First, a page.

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The Circumcision of our Lord.
by H. P. Liddon
Sermon XXI in Christmastide in St. Paul's: 
Sermons Bearing Chiefly on the Birth of Our Lord and the End of the Year. 
Longmans, Green, and Co., London, 1898 [Fifth Edition]

Eight days were accomplished for the circumcising of the Child.

ON the eighth day after the Birth of Jesus Christ He was circumcised.  On the octave of, or eighth day after Christmas Day, the Church of Christ keeps the Feast of His Circumcision.

Our Lord, as you know, is both God and Man.  As Man, He underwent in infancy the rite which was enjoined by the Jewish Law. As God, He willed to undergo it. He might have ordered things otherwise. But He freely submitted, as to all the humiliations of His earthly life, and to death itself, so at the outset of His course, to the painful and humbling rite of circumcision.

In this submission of His, there are three points, among others, to be noticed.


In condescending to be circumcised, our Lord gave His emphatic sanction to the principle that a feature of heathen practice or religion might be occasionally consecrated to serve the purposes of religious truth.  For although in later books of the Bible the Jews are contrasted with all other nations, as the "circumcision " with the "uncircumcision," it is certain that from early times some heathen peoples did practise circumcision.  This was apparently the case with the ancient Egyptians. [Herod. ii., 36, 37.]  When circumcision was enjoined on Abraham, he would not have regarded it as a new rite; he had been in Egypt, and he must have known that it was at least common, probably universal, in that country. Circumcision, as practised by Abraham, was an old rite with a new meaning.  The Divine promise is precise; "it shall be a token of the covenant betwixt Me and you." [Gen. xvii. 11]  This is in accordance with God's dealings in other matters. Some of the' documents embodied in the historical books of the Old Testament are selections from annals kept by ordinary historians.  Some words used by St. Paul and St. John, as well as others in the Nicene Creed, which describe truths respecting the Divine Nature of our Lord, had an earlier and a different value in the market of Greek thought.  Some of St. Paul's arguments were Rabbinical arguments; they were learnt by him in the Rabbinical schools at Jerusalem, although they appear in his most anti-Jewish writings, such as the Epistle to the Galatians.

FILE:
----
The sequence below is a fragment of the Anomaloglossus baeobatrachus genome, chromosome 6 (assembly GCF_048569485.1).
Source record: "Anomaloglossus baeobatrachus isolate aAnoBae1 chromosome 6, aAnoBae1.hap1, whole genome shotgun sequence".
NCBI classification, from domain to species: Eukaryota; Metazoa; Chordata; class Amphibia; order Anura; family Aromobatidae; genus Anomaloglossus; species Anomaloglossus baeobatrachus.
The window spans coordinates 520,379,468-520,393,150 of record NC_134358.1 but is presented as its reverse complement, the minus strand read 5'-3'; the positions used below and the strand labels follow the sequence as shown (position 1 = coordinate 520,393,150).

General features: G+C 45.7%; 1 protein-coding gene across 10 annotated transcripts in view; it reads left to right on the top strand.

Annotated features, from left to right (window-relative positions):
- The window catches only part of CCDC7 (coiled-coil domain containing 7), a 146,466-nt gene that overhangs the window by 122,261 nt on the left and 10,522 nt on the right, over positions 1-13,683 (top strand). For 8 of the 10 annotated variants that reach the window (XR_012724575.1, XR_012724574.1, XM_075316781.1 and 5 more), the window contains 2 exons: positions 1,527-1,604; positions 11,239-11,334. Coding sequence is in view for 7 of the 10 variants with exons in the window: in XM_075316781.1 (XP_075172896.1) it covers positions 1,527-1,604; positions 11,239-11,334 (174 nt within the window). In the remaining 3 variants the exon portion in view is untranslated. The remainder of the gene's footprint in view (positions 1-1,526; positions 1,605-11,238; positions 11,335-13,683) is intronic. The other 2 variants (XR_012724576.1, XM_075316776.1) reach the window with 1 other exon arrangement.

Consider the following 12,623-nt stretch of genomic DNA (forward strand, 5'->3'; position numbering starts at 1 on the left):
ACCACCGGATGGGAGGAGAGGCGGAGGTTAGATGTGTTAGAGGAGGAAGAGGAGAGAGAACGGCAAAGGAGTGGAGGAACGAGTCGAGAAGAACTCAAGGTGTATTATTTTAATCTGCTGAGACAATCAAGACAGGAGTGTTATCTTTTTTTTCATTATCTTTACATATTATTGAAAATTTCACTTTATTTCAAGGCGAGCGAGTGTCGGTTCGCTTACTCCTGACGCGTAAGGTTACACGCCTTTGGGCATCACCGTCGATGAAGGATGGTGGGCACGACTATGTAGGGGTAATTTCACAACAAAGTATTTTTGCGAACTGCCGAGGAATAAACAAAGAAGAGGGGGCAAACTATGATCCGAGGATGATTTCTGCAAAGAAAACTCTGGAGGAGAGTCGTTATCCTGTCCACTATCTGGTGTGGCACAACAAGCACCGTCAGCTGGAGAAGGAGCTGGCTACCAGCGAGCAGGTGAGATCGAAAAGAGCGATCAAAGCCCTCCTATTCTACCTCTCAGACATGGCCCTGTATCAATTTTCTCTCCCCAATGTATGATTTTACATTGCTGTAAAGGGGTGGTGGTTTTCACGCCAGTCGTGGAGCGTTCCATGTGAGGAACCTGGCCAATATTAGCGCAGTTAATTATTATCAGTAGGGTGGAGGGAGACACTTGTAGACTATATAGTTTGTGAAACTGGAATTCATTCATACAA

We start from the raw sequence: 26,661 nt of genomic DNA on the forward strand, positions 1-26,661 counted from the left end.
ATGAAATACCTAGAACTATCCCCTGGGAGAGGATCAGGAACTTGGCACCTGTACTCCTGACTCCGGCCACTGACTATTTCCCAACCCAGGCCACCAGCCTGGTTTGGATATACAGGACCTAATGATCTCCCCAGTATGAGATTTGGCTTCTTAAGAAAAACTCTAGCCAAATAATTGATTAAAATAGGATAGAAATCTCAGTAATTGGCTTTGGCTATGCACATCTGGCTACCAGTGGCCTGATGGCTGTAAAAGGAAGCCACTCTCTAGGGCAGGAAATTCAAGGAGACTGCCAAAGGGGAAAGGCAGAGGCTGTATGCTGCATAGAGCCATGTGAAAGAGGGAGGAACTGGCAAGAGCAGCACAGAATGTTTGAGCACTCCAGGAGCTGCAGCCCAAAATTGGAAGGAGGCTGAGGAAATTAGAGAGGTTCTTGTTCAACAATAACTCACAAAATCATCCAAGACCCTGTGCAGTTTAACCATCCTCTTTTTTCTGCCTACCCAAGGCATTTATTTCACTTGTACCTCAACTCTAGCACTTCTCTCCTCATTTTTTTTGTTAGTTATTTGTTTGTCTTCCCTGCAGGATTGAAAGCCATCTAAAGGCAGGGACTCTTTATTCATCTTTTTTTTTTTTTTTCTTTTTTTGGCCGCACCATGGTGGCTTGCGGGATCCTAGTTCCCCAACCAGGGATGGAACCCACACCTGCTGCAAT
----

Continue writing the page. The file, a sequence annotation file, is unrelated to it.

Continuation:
In like manner something like the sign of the Cross is found in certain pagan religions; and our surplices, in all probability, came originally from Egypt. All this does not show that the true religion is, after all, only a conglomerate of false religions under a new form. It does show that a most important function of true inspiration is selection; that the Holy Spirit lays under contribution for His high purposes, various words, thoughts, arguments, customs, symbols, rites, associated before with false religions or with none; that He invests them with a new and higher meaning, breathes upon them, baptizes them; and thus enlists them in a holier service.  So it was with the rite of circumcision. And when our Lord submitted to be circumcised, He endorsed the principle that even a heathen rite might be consecrated to the service of truth.


In submitting to circumcision, our Lord became obedient to the whole Mosaic Law.  As St. Paul says, He was "made under the Law." [Gal iv. 4]  This was the meaning of circumcision, so far as man was concerned; it was an undertaking to be true to everything in the covenant  with God, of which it was the initial rite.  Just as in Baptism the infant Christian is signed "with the sign of the Cross, in token that hereafter he shall not be ashamed to confess the faith of Christ crucified, and manfully to fight under His banner, against sin, the world, and the devil; and to continue Christ's faithful soldier and servant unto his life's end;" [Baptismal Service] so in circumcision the young Israelite made a profession of entire obedience and devotion to the whole Law, moral, civil, and ceremonial, which came from God through Moses.  As St. Paul says, "Circumcision verily profiteth, if thou keep the Law: but if thou be a breaker of the Law, thy circumcision is made uncircumcision." [Rom. Ii. 25.]

Consider what this must have meant in the case of our Lord. Not only did He voluntarily submit to ordinances which He Himself had instituted, but to ordinances which had in reality no purpose or meaning except as referring to Himself.  They were the shadows, He the Reality.  They were an acted prediction, of which He was the Fulfilment.  They were but types.  He the Antitype.  They were designed to create in the human conscience, as St. Paul has shown, a sense of moral want which He alone could satisfy.  Yet, as if He had everything to learn respecting Himself, and to feel the need of everything which He Himself alone could give, He submitted to them.  He could not have done more had He been consciously ignorant, consciously criminal.  And yet He could not have done less, if He was to represent us, in His Life of perfect obedience, as well as on His Cross of unutterable pain and shame. As He said to St. John the Baptist, “Thus it becometh us to fulfil all righteousness." [St. Matt. Iii. 15.]  The painful and humiliating rite by which a Jewish infant was admitted to the covenant between his forefathers and God befitted One Who came on earth, not to do His own will, but the Will of Him That sent Him. [St. John vi. 38.]